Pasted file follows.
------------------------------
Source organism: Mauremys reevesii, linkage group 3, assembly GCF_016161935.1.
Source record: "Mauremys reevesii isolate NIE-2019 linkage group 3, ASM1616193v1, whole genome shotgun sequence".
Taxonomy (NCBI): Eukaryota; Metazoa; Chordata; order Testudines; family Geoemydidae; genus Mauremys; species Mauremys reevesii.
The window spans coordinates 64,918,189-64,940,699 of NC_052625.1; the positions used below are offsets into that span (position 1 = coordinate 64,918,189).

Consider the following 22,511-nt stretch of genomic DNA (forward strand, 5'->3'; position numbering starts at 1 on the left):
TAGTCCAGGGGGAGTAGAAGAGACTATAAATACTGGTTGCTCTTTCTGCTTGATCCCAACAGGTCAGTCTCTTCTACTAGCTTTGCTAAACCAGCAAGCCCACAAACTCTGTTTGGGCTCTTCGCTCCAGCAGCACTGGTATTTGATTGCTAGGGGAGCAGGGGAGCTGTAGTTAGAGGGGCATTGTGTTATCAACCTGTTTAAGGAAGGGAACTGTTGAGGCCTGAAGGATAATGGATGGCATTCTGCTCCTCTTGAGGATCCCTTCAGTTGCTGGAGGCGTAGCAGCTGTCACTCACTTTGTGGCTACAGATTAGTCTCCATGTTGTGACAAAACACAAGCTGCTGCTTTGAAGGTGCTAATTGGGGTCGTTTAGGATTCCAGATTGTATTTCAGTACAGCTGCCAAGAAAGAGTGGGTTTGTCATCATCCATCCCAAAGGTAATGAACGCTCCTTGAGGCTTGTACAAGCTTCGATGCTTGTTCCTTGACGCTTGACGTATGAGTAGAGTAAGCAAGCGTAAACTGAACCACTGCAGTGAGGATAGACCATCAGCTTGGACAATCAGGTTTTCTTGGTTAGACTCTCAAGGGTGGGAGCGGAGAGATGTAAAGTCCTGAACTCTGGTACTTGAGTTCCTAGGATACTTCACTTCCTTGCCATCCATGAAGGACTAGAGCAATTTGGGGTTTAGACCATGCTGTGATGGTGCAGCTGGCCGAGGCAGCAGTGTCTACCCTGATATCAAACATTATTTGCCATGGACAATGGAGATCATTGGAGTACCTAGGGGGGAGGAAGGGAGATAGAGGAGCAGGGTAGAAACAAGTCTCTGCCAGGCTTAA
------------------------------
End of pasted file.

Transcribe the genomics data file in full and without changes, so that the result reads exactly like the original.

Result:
Source organism: Mauremys reevesii, linkage group 3, assembly GCF_016161935.1.
Source record: "Mauremys reevesii isolate NIE-2019 linkage group 3, ASM1616193v1, whole genome shotgun sequence".
Taxonomy (NCBI): Eukaryota; Metazoa; Chordata; order Testudines; family Geoemydidae; genus Mauremys; species Mauremys reevesii.
The window spans coordinates 64,918,189-64,940,699 of NC_052625.1; the positions used below are offsets into that span (position 1 = coordinate 64,918,189).

Consider the following 22,511-nt stretch of genomic DNA (forward strand, 5'->3'; position numbering starts at 1 on the left):
TAGTCCAGGGGGAGTAGAAGAGACTATAAATACTGGTTGCTCTTTCTGCTTGATCCCAACAGGTCAGTCTCTTCTACTAGCTTTGCTAAACCAGCAAGCCCACAAACTCTGTTTGGGCTCTTCGCTCCAGCAGCACTGGTATTTGATTGCTAGGGGAGCAGGGGAGCTGTAGTTAGAGGGGCATTGTGTTATCAACCTGTTTAAGGAAGGGAACTGTTGAGGCCTGAAGGATAATGGATGGCATTCTGCTCCTCTTGAGGATCCCTTCAGTTGCTGGAGGCGTAGCAGCTGTCACTCACTTTGTGGCTACAGATTAGTCTCCATGTTGTGACAAAACACAAGCTGCTGCTTTGAAGGTGCTAATTGGGGTCGTTTAGGATTCCAGATTGTATTTCAGTACAGCTGCCAAGAAAGAGTGGGTTTGTCATCATCCATCCCAAAGGTAATGAACGCTCCTTGAGGCTTGTACAAGCTTCGATGCTTGTTCCTTGACGCTTGACGTATGAGTAGAGTAAGCAAGCGTAAACTGAACCACTGCAGTGAGGATAGACCATCAGCTTGGACAATCAGGTTTTCTTGGTTAGACTCTCAAGGGTGGGAGCGGAGAGATGTAAAGTCCTGAACTCTGGTACTTGAGTTCCTAGGATACTTCACTTCCTTGCCATCCATGAAGGACTAGAGCAATTTGGGGTTTAGACCATGCTGTGATGGTGCAGCTGGCCGAGGCAGCAGTGTCTACCCTGATATCAAACATTATTTGCCATGGACAATGGAGATCATTGGAGTACCTAGGGGGGAGGAAGGGAGATAGAGGAGCAGGGTAGAAACAAGTCTCTGCCAGGCTTAA